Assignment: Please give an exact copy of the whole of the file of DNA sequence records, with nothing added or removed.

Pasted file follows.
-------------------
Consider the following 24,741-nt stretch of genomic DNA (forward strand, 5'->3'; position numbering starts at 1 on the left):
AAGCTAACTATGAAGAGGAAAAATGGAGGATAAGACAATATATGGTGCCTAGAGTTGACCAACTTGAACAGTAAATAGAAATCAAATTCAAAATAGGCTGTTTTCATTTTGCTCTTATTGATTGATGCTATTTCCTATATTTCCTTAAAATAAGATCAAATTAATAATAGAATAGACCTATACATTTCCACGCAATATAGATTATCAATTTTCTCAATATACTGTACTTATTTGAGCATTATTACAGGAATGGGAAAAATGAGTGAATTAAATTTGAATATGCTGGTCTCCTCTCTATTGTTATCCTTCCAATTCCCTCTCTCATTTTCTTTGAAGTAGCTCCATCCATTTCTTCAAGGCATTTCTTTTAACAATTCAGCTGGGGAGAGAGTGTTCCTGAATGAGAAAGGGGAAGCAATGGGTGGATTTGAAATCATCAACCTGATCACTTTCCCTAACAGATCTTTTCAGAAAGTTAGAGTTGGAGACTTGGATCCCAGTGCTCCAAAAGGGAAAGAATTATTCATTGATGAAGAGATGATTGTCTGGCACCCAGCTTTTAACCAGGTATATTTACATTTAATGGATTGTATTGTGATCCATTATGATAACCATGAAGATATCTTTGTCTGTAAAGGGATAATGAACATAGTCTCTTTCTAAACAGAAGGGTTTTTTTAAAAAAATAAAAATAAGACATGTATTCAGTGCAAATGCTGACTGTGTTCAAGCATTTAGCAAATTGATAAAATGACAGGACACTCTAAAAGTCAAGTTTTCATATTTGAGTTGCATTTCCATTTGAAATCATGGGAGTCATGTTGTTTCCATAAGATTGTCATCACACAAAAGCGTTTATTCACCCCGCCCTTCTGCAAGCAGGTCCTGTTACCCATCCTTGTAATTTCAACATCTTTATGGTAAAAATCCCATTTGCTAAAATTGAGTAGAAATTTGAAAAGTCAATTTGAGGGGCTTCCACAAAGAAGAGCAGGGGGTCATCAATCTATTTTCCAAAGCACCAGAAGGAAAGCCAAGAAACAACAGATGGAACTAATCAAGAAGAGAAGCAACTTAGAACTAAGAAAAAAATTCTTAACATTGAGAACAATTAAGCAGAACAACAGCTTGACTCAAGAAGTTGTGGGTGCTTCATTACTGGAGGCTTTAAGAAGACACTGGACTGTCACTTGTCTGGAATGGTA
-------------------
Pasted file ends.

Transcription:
Consider the following 24,741-nt stretch of genomic DNA (forward strand, 5'->3'; position numbering starts at 1 on the left):
AAGCTAACTATGAAGAGGAAAAATGGAGGATAAGACAATATATGGTGCCTAGAGTTGACCAACTTGAACAGTAAATAGAAATCAAATTCAAAATAGGCTGTTTTCATTTTGCTCTTATTGATTGATGCTATTTCCTATATTTCCTTAAAATAAGATCAAATTAATAATAGAATAGACCTATACATTTCCACGCAATATAGATTATCAATTTTCTCAATATACTGTACTTATTTGAGCATTATTACAGGAATGGGAAAAATGAGTGAATTAAATTTGAATATGCTGGTCTCCTCTCTATTGTTATCCTTCCAATTCCCTCTCTCATTTTCTTTGAAGTAGCTCCATCCATTTCTTCAAGGCATTTCTTTTAACAATTCAGCTGGGGAGAGAGTGTTCCTGAATGAGAAAGGGGAAGCAATGGGTGGATTTGAAATCATCAACCTGATCACTTTCCCTAACAGATCTTTTCAGAAAGTTAGAGTTGGAGACTTGGATCCCAGTGCTCCAAAAGGGAAAGAATTATTCATTGATGAAGAGATGATTGTCTGGCACCCAGCTTTTAACCAGGTATATTTACATTTAATGGATTGTATTGTGATCCATTATGATAACCATGAAGATATCTTTGTCTGTAAAGGGATAATGAACATAGTCTCTTTCTAAACAGAAGGGTTTTTTTAAAAAAATAAAAATAAGACATGTATTCAGTGCAAATGCTGACTGTGTTCAAGCATTTAGCAAATTGATAAAATGACAGGACACTCTAAAAGTCAAGTTTTCATATTTGAGTTGCATTTCCATTTGAAATCATGGGAGTCATGTTGTTTCCATAAGATTGTCATCACACAAAAGCGTTTATTCACCCCGCCCTTCTGCAAGCAGGTCCTGTTACCCATCCTTGTAATTTCAACATCTTTATGGTAAAAATCCCATTTGCTAAAATTGAGTAGAAATTTGAAAAGTCAATTTGAGGGGCTTCCACAAAGAAGAGCAGGGGGTCATCAATCTATTTTCCAAAGCACCAGAAGGAAAGCCAAGAAACAACAGATGGAACTAATCAAGAAGAGAAGCAACTTAGAACTAAGAAAAAAATTCTTAACATTGAGAACAATTAAGCAGAACAACAGCTTGACTCAAGAAGTTGTGGGTGCTTCATTACTGGAGGCTTTAAGAAGACACTGGACTGTCACTTGTCTGGAATGGTA